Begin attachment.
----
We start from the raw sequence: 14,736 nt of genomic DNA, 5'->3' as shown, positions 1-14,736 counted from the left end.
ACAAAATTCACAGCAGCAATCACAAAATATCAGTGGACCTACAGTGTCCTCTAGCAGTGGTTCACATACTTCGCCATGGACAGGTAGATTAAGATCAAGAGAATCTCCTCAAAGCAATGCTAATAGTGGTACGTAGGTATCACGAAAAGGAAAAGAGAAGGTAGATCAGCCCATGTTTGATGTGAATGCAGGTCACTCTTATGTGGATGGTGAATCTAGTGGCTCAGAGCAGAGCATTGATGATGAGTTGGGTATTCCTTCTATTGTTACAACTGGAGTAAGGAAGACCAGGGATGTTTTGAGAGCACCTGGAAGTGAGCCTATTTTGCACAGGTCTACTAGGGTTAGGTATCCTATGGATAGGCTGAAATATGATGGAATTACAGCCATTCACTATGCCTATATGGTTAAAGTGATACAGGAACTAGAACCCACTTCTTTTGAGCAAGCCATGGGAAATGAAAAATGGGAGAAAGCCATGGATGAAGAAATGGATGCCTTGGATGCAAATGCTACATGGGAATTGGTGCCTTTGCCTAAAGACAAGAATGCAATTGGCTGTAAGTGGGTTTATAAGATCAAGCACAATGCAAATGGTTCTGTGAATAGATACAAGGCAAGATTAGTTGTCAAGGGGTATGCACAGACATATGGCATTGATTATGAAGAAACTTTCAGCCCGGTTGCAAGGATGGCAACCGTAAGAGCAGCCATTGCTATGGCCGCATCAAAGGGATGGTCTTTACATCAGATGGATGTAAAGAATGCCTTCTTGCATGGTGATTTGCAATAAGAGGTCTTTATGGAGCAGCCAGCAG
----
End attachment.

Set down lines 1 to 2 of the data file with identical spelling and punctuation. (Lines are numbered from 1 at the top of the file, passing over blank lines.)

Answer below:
We start from the raw sequence: 14,736 nt of genomic DNA, 5'->3' as shown, positions 1-14,736 counted from the left end.
ACAAAATTCACAGCAGCAATCACAAAATATCAGTGGACCTACAGTGTCCTCTAGCAGTGGTTCACATACTTCGCCATGGACAGGTAGATTAAGATCAAGAGAATCTCCTCAAAGCAATGCTAATAGTGGTACGTAGGTATCACGAAAAGGAAAAGAGAAGGTAGATCAGCCCATGTTTGATGTGAATGCAGGTCACTCTTATGTGGATGGTGAATCTAGTGGCTCAGAGCAGAGCATTGATGATGAGTTGGGTATTCCTTCTATTGTTACAACTGGAGTAAGGAAGACCAGGGATGTTTTGAGAGCACCTGGAAGTGAGCCTATTTTGCACAGGTCTACTAGGGTTAGGTATCCTATGGATAGGCTGAAATATGATGGAATTACAGCCATTCACTATGCCTATATGGTTAAAGTGATACAGGAACTAGAACCCACTTCTTTTGAGCAAGCCATGGGAAATGAAAAATGGGAGAAAGCCATGGATGAAGAAATGGATGCCTTGGATGCAAATGCTACATGGGAATTGGTGCCTTTGCCTAAAGACAAGAATGCAATTGGCTGTAAGTGGGTTTATAAGATCAAGCACAATGCAAATGGTTCTGTGAATAGATACAAGGCAAGATTAGTTGTCAAGGGGTATGCACAGACATATGGCATTGATTATGAAGAAACTTTCAGCCCGGTTGCAAGGATGGCAACCGTAAGAGCAGCCATTGCTATGGCCGCATCAAAGGGATGGTCTTTACATCAGATGGATGTAAAGAATGCCTTCTTGCATGGTGATTTGCAATAAGAGGTCTTTATGGAGCAGCCAGCAG